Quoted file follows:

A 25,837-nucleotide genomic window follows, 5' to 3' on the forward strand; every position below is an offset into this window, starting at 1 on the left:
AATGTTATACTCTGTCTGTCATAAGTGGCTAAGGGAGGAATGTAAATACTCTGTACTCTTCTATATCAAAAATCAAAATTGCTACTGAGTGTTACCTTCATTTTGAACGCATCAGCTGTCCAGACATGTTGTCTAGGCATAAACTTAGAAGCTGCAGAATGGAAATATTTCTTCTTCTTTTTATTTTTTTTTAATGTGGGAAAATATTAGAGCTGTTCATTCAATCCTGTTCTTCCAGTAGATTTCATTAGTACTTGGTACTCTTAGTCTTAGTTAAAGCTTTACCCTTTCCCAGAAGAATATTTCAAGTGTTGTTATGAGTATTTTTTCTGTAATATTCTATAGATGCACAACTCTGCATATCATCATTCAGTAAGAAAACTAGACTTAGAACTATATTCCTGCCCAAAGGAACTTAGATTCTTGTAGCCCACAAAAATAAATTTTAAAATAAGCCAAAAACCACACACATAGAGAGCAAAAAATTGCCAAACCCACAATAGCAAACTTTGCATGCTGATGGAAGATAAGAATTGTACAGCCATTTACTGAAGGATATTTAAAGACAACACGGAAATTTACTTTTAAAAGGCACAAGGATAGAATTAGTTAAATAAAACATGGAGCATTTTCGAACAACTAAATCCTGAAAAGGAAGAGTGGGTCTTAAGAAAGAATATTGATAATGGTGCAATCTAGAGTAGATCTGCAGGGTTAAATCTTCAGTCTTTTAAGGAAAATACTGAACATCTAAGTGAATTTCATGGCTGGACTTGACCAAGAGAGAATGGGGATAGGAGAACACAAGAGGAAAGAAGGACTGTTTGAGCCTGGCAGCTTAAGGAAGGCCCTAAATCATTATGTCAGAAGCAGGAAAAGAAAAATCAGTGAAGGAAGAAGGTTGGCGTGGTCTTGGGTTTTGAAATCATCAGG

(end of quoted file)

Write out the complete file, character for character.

A 25,837-nucleotide genomic window follows, 5' to 3' on the forward strand; every position below is an offset into this window, starting at 1 on the left:
AATGTTATACTCTGTCTGTCATAAGTGGCTAAGGGAGGAATGTAAATACTCTGTACTCTTCTATATCAAAAATCAAAATTGCTACTGAGTGTTACCTTCATTTTGAACGCATCAGCTGTCCAGACATGTTGTCTAGGCATAAACTTAGAAGCTGCAGAATGGAAATATTTCTTCTTCTTTTTATTTTTTTTTAATGTGGGAAAATATTAGAGCTGTTCATTCAATCCTGTTCTTCCAGTAGATTTCATTAGTACTTGGTACTCTTAGTCTTAGTTAAAGCTTTACCCTTTCCCAGAAGAATATTTCAAGTGTTGTTATGAGTATTTTTTCTGTAATATTCTATAGATGCACAACTCTGCATATCATCATTCAGTAAGAAAACTAGACTTAGAACTATATTCCTGCCCAAAGGAACTTAGATTCTTGTAGCCCACAAAAATAAATTTTAAAATAAGCCAAAAACCACACACATAGAGAGCAAAAAATTGCCAAACCCACAATAGCAAACTTTGCATGCTGATGGAAGATAAGAATTGTACAGCCATTTACTGAAGGATATTTAAAGACAACACGGAAATTTACTTTTAAAAGGCACAAGGATAGAATTAGTTAAATAAAACATGGAGCATTTTCGAACAACTAAATCCTGAAAAGGAAGAGTGGGTCTTAAGAAAGAATATTGATAATGGTGCAATCTAGAGTAGATCTGCAGGGTTAAATCTTCAGTCTTTTAAGGAAAATACTGAACATCTAAGTGAATTTCATGGCTGGACTTGACCAAGAGAGAATGGGGATAGGAGAACACAAGAGGAAAGAAGGACTGTTTGAGCCTGGCAGCTTAAGGAAGGCCCTAAATCATTATGTCAGAAGCAGGAAAAGAAAAATCAGTGAAGGAAGAAGGTTGGCGTGGTCTTGGGTTTTGAAATCATCAGG